Creative, Sustainable Food in Avondale
Troy Frasier with a young gardener
By Julie Irwin Zimmerman, October 30, 2012
Troy Frasier, a former Peace Corps volunteer with farming experience, had never heard of aquaponics before he began work at Gabriel’s Place in the place matters neighborhood of Avondale.
Aquaponics is a sustainable food production system that combines raising fish and growing plants.
When Frasier learned about the system, he thought it made perfect sense for Gabriel’s Place, a multipurpose center that opened last year with community gardens, community kitchen and weekly farmer’s market. Frasier was looking for more ways to advance the place matters goal of increasing health and wellness in a neighborhood known as a food desert.
The aquaponics system he set up this year is one of the first of its kind in the region. At its base sits a 2,000-gallon tank dug in the ground and filled with bluegill fish. Wastewater from the fish tank is pumped to two long beds of gravel constructed above the tank. Bacteria living in the gravel convert the waste to fertilizer that supports crops like arugula and lettuce that grow right in the gravel. Any water not taken up by the plants is returned, filtered and clean, to the fish tank.
“It’s a very delicate balance,” says Frasier, who worked at Gabriel’s Place as an AmeriCorps member before becoming the center’s Program Director. “If there’s too much of any one element, or not enough, the system will crash and you’ll have dead fish or the plants will start dying.”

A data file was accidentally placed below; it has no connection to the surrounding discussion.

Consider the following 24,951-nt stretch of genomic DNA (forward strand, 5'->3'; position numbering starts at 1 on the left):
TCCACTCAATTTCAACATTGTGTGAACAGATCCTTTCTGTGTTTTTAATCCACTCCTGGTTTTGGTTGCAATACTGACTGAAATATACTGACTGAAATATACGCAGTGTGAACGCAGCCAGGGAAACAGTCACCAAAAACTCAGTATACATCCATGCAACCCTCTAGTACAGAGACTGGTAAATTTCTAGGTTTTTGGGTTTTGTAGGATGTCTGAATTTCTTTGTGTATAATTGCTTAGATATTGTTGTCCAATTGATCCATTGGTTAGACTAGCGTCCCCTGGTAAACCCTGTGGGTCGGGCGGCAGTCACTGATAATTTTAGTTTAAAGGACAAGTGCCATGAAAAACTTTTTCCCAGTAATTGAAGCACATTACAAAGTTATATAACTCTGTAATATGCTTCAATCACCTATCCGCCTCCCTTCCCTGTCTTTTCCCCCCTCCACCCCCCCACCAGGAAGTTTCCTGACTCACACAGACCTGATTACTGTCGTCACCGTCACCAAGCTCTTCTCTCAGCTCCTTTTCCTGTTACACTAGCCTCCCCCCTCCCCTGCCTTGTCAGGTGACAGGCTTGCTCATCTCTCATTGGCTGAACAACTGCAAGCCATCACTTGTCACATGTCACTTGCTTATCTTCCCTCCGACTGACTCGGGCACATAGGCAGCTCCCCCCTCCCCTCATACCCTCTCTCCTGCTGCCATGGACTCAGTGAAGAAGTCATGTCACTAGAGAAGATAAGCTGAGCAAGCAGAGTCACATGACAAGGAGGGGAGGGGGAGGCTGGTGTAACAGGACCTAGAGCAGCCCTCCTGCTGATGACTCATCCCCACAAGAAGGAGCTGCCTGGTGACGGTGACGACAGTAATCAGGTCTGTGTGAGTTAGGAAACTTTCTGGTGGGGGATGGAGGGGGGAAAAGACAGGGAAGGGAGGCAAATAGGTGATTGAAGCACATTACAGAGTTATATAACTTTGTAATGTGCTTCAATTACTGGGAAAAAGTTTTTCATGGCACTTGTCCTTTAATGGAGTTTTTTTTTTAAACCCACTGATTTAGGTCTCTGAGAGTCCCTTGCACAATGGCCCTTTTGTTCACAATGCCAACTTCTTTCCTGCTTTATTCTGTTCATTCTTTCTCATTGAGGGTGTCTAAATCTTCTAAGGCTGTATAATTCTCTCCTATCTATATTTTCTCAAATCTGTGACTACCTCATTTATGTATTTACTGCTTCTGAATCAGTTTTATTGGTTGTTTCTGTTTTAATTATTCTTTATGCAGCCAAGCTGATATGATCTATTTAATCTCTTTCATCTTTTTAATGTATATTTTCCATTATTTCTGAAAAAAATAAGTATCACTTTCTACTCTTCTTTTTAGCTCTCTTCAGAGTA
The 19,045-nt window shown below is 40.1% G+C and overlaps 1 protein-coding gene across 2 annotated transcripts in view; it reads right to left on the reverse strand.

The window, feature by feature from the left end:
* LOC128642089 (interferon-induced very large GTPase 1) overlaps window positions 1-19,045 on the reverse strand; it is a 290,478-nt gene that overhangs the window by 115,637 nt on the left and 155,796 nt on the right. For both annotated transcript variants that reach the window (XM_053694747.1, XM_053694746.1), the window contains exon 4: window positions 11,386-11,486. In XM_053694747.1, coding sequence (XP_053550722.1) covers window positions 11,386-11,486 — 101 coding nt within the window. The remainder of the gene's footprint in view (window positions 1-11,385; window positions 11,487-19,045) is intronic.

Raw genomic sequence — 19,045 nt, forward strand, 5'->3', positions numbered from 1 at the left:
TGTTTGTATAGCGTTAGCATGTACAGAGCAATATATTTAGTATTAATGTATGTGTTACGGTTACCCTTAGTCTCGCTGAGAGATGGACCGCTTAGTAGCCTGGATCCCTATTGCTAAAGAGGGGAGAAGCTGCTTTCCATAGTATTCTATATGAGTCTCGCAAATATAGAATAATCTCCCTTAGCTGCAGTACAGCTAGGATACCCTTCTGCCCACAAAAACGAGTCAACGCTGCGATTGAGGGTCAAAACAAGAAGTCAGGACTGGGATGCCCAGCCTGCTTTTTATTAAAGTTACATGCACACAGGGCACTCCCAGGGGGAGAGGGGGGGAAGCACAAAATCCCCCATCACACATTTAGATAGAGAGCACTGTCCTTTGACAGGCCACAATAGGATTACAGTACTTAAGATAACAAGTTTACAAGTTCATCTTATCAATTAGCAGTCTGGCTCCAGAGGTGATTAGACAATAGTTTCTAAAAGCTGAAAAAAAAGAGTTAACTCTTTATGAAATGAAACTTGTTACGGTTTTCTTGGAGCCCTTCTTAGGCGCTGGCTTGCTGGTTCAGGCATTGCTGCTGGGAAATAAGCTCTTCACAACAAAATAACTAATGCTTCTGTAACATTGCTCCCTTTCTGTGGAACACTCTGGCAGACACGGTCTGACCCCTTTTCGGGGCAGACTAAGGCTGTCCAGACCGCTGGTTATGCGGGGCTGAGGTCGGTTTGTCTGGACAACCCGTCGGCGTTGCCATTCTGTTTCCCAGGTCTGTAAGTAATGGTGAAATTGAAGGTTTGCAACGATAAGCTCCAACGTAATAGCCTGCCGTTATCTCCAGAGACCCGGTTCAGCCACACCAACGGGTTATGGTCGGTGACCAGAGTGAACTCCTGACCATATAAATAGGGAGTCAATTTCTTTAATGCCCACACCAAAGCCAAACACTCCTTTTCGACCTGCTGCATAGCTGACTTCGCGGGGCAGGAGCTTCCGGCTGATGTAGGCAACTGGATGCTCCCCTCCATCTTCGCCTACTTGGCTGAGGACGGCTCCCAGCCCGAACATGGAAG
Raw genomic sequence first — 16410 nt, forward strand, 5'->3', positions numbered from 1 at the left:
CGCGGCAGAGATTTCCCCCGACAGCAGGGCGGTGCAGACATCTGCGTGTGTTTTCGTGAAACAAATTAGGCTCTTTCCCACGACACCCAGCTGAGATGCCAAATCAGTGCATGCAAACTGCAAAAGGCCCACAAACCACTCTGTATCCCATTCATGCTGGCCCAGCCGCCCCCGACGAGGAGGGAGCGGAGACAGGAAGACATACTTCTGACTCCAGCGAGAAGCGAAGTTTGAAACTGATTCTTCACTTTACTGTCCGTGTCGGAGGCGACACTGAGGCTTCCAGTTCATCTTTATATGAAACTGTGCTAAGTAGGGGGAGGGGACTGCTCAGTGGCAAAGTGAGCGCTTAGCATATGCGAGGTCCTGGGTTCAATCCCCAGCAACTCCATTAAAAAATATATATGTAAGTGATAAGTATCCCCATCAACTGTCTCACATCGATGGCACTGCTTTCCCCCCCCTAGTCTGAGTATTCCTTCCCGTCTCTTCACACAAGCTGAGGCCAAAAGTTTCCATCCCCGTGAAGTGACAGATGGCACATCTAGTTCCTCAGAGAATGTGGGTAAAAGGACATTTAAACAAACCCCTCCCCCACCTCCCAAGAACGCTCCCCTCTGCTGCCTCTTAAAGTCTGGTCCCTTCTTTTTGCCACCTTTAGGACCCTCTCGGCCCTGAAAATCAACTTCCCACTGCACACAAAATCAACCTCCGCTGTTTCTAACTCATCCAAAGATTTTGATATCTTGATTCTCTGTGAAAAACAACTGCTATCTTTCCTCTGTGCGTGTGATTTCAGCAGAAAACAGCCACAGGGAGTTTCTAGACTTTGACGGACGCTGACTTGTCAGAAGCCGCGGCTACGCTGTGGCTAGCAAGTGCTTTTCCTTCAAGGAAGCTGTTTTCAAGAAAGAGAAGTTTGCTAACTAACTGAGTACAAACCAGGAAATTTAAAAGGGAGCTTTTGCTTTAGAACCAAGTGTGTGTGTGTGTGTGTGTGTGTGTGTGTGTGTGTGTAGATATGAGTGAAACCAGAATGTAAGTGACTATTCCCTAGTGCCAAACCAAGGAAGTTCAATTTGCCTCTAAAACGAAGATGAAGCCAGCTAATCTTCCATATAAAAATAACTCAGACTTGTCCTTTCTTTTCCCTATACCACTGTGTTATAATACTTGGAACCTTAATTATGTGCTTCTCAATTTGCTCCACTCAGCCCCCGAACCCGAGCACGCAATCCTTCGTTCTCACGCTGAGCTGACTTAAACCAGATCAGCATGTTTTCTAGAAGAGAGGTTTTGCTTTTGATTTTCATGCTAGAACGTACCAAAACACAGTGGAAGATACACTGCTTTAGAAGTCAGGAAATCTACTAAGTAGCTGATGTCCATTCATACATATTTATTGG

Frasier’s already had one system collapse, though this version appears to be thriving, and he hopes to start a second system with 200 tilapia donated by hobbyist and LISC Program Officer Brandon Holmes.
The full aquaponics system at Gabriel’s Place
About 200 bluegills live in a huge tank below the plants
Watercress, which has peppery-tasting leaves, in gravel beds
Gabriel’s Place is achieving sustainability in other ways too. After neighborhood residents dreamed of growing fruit on the land, the center won a grant from the Health Foundation of Greater Cincinnati to plant an orchard of 20 to 30 fruit trees. Beehives amid the trees will help with pollination, and ducks and geese will fertilize the trees and eventually provide meat for the soup kitchen and community dinners.
The farmer’s market at Gabriel’s Place continues to grow, with EBT machines and year-round hours to increase the access neighbors have to its fresh produce. A hoop house covered in thick plastic will allow the center to grow crops all winter long, and a chicken coop is under construction to provide eggs for the market. All the efforts will eventually yield vegetables, fruit, fowl, fish, eggs and honey–the building blocks of a sustainable, healthy diet–all raised in one spot.